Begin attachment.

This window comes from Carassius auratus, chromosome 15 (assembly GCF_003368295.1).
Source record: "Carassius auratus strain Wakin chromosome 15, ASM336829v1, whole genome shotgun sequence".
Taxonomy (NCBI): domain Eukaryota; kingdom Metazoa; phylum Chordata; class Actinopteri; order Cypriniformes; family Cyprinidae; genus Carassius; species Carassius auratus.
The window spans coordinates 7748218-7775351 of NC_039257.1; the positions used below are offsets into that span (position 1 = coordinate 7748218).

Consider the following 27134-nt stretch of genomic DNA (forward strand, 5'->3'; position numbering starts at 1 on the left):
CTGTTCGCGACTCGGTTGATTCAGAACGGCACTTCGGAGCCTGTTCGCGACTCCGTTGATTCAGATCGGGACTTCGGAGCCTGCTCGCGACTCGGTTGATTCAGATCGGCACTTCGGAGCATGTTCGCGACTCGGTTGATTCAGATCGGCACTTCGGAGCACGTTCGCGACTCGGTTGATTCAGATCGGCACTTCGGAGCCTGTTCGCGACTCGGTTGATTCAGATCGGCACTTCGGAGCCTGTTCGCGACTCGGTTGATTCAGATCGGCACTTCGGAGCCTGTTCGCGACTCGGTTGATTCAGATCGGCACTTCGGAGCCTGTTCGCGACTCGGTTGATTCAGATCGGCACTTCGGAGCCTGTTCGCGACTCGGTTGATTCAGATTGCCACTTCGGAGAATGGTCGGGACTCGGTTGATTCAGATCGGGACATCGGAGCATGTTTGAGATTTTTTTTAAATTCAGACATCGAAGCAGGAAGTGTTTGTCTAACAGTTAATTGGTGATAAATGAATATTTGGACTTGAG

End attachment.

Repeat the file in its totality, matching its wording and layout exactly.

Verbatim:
This window comes from Carassius auratus, chromosome 15 (assembly GCF_003368295.1).
Source record: "Carassius auratus strain Wakin chromosome 15, ASM336829v1, whole genome shotgun sequence".
Taxonomy (NCBI): domain Eukaryota; kingdom Metazoa; phylum Chordata; class Actinopteri; order Cypriniformes; family Cyprinidae; genus Carassius; species Carassius auratus.
The window spans coordinates 7748218-7775351 of NC_039257.1; the positions used below are offsets into that span (position 1 = coordinate 7748218).

Consider the following 27134-nt stretch of genomic DNA (forward strand, 5'->3'; position numbering starts at 1 on the left):
CTGTTCGCGACTCGGTTGATTCAGAACGGCACTTCGGAGCCTGTTCGCGACTCCGTTGATTCAGATCGGGACTTCGGAGCCTGCTCGCGACTCGGTTGATTCAGATCGGCACTTCGGAGCATGTTCGCGACTCGGTTGATTCAGATCGGCACTTCGGAGCACGTTCGCGACTCGGTTGATTCAGATCGGCACTTCGGAGCCTGTTCGCGACTCGGTTGATTCAGATCGGCACTTCGGAGCCTGTTCGCGACTCGGTTGATTCAGATCGGCACTTCGGAGCCTGTTCGCGACTCGGTTGATTCAGATCGGCACTTCGGAGCCTGTTCGCGACTCGGTTGATTCAGATCGGCACTTCGGAGCCTGTTCGCGACTCGGTTGATTCAGATTGCCACTTCGGAGAATGGTCGGGACTCGGTTGATTCAGATCGGGACATCGGAGCATGTTTGAGATTTTTTTTAAATTCAGACATCGAAGCAGGAAGTGTTTGTCTAACAGTTAATTGGTGATAAATGAATATTTGGACTTGAG